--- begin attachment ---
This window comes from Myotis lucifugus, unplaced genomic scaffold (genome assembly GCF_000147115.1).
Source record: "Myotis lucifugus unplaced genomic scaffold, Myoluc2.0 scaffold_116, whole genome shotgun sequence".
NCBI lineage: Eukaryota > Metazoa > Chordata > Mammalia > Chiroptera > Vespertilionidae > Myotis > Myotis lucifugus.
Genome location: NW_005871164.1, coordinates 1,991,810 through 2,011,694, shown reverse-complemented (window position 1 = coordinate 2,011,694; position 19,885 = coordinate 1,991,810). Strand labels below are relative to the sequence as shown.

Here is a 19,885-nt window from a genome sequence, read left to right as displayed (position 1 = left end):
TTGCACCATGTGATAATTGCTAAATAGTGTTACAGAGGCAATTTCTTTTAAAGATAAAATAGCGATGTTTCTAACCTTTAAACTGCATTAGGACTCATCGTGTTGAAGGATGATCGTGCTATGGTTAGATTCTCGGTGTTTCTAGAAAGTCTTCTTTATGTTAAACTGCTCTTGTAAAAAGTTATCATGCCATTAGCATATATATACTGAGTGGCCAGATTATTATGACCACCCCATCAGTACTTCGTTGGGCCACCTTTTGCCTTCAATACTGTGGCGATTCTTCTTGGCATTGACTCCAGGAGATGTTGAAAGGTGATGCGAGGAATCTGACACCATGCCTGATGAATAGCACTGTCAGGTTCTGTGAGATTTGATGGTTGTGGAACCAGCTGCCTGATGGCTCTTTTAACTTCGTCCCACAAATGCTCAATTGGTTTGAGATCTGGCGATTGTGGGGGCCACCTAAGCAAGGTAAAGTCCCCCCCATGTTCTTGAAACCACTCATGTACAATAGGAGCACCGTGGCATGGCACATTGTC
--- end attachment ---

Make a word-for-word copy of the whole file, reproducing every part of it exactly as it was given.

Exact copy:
This window comes from Myotis lucifugus, unplaced genomic scaffold (genome assembly GCF_000147115.1).
Source record: "Myotis lucifugus unplaced genomic scaffold, Myoluc2.0 scaffold_116, whole genome shotgun sequence".
NCBI lineage: Eukaryota > Metazoa > Chordata > Mammalia > Chiroptera > Vespertilionidae > Myotis > Myotis lucifugus.
Genome location: NW_005871164.1, coordinates 1,991,810 through 2,011,694, shown reverse-complemented (window position 1 = coordinate 2,011,694; position 19,885 = coordinate 1,991,810). Strand labels below are relative to the sequence as shown.

Here is a 19,885-nt window from a genome sequence, read left to right as displayed (position 1 = left end):
TTGCACCATGTGATAATTGCTAAATAGTGTTACAGAGGCAATTTCTTTTAAAGATAAAATAGCGATGTTTCTAACCTTTAAACTGCATTAGGACTCATCGTGTTGAAGGATGATCGTGCTATGGTTAGATTCTCGGTGTTTCTAGAAAGTCTTCTTTATGTTAAACTGCTCTTGTAAAAAGTTATCATGCCATTAGCATATATATACTGAGTGGCCAGATTATTATGACCACCCCATCAGTACTTCGTTGGGCCACCTTTTGCCTTCAATACTGTGGCGATTCTTCTTGGCATTGACTCCAGGAGATGTTGAAAGGTGATGCGAGGAATCTGACACCATGCCTGATGAATAGCACTGTCAGGTTCTGTGAGATTTGATGGTTGTGGAACCAGCTGCCTGATGGCTCTTTTAACTTCGTCCCACAAATGCTCAATTGGTTTGAGATCTGGCGATTGTGGGGGCCACCTAAGCAAGGTAAAGTCCCCCCCATGTTCTTGAAACCACTCATGTACAATAGGAGCACCGTGGCATGGCACATTGTC